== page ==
Business leaders look beyond China’s COVID outbreak

Australian companies could escape the worst of the supply chain headaches caused by China’s COVID outbreak, though they predict the Asian superpower will experience a “brief, sharp disruption” to its own economy.

KPMG Australia’s Chief Economist, Dr. Brendan Rynne said he expects choppy-than-usual economic data from China in the first quarter of the calendar year after Beijing abruptly reversed its long-held zero-COVID policy that has sparked what may be the biggest coronavirus outbreak in the world.

Chinese hospitals, like this one in Beijing, have been overwhelmed by the surge in COVID patients since President Xi Jinping quickly rolled back his zero-COVID policy.

Chinese hospitals, like this one in Beijing, have been overwhelmed by the surge in COVID patients since President Xi Jinping quickly rolled back his zero-COVID policy.Credit:Getty

“The Chinese authorities were quick to rip off the pavement to basically allow COVID to force its way through the Chinese economy as quickly as possible,” Rynne said in a media briefing on Wednesday.

“They will deal internally with the consequences of this policy action, but economically I think it causes a brief sharp disruption but then allows the economy to continue.”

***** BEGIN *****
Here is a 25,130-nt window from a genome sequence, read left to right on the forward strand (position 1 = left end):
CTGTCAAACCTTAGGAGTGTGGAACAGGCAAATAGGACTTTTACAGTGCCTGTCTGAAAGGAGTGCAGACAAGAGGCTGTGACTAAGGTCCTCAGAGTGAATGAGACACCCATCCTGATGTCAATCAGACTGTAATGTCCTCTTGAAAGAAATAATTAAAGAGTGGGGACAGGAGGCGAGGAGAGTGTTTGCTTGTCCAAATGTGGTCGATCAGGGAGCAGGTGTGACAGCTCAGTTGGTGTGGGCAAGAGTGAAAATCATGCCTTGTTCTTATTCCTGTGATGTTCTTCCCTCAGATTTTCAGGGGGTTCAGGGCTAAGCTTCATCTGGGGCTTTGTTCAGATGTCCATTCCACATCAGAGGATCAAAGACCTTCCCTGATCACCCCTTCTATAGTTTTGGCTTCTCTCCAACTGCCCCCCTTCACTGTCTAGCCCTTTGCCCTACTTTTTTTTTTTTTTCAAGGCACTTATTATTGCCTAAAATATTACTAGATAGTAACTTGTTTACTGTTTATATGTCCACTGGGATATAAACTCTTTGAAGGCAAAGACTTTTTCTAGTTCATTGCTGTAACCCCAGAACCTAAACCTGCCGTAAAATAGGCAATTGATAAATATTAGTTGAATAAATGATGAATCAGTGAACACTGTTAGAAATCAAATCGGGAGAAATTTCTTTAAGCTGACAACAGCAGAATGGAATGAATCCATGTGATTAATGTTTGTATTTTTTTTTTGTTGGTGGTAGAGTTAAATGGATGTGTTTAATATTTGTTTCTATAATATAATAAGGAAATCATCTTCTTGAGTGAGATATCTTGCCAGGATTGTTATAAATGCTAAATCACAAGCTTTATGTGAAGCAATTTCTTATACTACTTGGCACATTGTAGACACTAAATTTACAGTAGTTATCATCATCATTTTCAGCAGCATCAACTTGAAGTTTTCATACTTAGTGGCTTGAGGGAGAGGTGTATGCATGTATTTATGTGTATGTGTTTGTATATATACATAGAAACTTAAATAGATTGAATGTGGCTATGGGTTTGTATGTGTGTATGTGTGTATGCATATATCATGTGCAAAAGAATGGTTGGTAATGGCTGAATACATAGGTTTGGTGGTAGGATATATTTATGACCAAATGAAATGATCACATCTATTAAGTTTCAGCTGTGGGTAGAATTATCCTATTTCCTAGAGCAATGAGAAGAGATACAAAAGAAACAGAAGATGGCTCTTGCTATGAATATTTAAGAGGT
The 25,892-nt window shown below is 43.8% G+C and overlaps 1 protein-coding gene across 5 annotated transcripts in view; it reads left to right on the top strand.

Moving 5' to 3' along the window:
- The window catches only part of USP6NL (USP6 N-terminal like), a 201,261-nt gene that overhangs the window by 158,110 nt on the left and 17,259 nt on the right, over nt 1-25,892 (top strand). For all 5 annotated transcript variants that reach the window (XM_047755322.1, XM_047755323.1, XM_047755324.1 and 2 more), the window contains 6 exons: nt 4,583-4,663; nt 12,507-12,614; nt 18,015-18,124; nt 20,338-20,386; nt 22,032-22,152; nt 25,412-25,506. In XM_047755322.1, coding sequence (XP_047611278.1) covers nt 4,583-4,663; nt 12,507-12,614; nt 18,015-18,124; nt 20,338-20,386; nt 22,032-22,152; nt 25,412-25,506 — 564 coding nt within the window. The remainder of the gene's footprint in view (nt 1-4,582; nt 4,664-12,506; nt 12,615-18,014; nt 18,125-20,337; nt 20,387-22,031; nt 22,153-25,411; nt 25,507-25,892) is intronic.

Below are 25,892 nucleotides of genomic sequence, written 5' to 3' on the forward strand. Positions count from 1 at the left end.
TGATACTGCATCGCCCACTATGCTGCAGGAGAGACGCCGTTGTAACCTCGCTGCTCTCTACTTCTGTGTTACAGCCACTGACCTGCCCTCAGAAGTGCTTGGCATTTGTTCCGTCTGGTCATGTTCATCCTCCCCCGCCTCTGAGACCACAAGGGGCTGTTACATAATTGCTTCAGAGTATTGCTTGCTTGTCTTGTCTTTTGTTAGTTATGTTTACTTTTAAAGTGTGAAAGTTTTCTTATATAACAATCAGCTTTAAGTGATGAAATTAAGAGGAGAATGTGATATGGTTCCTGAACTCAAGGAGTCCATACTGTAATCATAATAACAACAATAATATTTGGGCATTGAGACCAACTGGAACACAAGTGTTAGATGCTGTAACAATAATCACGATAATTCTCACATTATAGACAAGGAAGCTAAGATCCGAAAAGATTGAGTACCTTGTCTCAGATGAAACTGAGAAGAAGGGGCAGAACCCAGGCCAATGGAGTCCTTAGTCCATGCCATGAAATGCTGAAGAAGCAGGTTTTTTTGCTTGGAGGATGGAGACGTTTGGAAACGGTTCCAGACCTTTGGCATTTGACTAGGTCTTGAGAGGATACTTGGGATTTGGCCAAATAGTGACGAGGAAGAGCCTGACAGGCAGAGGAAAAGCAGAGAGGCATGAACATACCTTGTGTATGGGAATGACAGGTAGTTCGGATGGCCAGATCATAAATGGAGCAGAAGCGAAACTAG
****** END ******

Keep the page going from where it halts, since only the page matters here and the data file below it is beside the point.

Rynne made the comments as KPMG released an annual CEO survey that addressed the top issues and concerns of nearly 500 executives and board members at major Australian companies. According to the report, the key concerns of the executives surveyed — which predated China’s relaxation of its zero-COVID policy and the resulting outbreak in the country — were attracting good talent to companies, digital transformation, and managing cyber risks.

KPMG national chair Alison Kitchen told reporters on Wednesday that Australian retailers have already adjusted their supply chain model to ensure they are better prepared for problems caused by problems in our big trading partners like China.

“Most companies have said they really had two years of COVID to build better flexibility into their supply chain and with it a wider range of sources to source goods from. So while we’ve seen supply bottlenecks, it’s not necessarily going to be dramatically more difficult for us here,” Kitchen said.

“It may slow growth, but I don’t know if it will create new challenges.”

The comments come at odds with those of Federal Treasurer Jim Chalmers, who earlier this week described China’s COVID surge as the “major risk” to Australia’s economy this year, while local business leaders have told this imprint that they are anticipating logistics and freight issues to come prepare to peak later this month when the outbreak collides with the Lunar New Year and leads to widespread labor shortages.

https://www.smh.com.au/business/the-economy/short-sharp-disruption-business-leaders-look-beyond-china-covid-outbreak-20230104-p5ca8h.html?ref=rss&utm_medium=rss&utm_source=rss_business Business leaders look beyond China’s COVID outbreak

Brian Lowry

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